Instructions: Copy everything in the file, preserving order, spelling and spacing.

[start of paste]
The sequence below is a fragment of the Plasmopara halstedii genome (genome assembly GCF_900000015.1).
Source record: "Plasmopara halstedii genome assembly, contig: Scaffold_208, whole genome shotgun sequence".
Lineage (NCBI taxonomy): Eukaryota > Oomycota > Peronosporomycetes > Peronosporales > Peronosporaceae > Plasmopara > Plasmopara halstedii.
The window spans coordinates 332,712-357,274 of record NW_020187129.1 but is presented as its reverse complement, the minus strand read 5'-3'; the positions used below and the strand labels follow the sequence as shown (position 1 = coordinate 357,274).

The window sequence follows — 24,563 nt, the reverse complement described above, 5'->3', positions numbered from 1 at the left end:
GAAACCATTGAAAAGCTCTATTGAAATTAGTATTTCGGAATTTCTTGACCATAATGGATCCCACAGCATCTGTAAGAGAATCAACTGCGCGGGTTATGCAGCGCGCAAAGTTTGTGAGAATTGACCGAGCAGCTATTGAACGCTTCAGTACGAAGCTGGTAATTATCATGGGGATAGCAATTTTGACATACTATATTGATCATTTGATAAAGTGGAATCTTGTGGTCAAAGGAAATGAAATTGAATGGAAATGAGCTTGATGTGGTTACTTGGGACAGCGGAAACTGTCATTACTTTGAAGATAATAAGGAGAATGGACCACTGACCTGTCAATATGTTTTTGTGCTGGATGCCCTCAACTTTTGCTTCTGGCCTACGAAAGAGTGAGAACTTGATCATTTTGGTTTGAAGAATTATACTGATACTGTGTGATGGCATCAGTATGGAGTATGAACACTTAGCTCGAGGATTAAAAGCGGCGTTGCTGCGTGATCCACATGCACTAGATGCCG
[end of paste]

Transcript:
The sequence below is a fragment of the Plasmopara halstedii genome (genome assembly GCF_900000015.1).
Source record: "Plasmopara halstedii genome assembly, contig: Scaffold_208, whole genome shotgun sequence".
Lineage (NCBI taxonomy): Eukaryota > Oomycota > Peronosporomycetes > Peronosporales > Peronosporaceae > Plasmopara > Plasmopara halstedii.
The window spans coordinates 332,712-357,274 of record NW_020187129.1 but is presented as its reverse complement, the minus strand read 5'-3'; the positions used below and the strand labels follow the sequence as shown (position 1 = coordinate 357,274).

The window sequence follows — 24,563 nt, the reverse complement described above, 5'->3', positions numbered from 1 at the left end:
GAAACCATTGAAAAGCTCTATTGAAATTAGTATTTCGGAATTTCTTGACCATAATGGATCCCACAGCATCTGTAAGAGAATCAACTGCGCGGGTTATGCAGCGCGCAAAGTTTGTGAGAATTGACCGAGCAGCTATTGAACGCTTCAGTACGAAGCTGGTAATTATCATGGGGATAGCAATTTTGACATACTATATTGATCATTTGATAAAGTGGAATCTTGTGGTCAAAGGAAATGAAATTGAATGGAAATGAGCTTGATGTGGTTACTTGGGACAGCGGAAACTGTCATTACTTTGAAGATAATAAGGAGAATGGACCACTGACCTGTCAATATGTTTTTGTGCTGGATGCCCTCAACTTTTGCTTCTGGCCTACGAAAGAGTGAGAACTTGATCATTTTGGTTTGAAGAATTATACTGATACTGTGTGATGGCATCAGTATGGAGTATGAACACTTAGCTCGAGGATTAAAAGCGGCGTTGCTGCGTGATCCACATGCACTAGATGCCG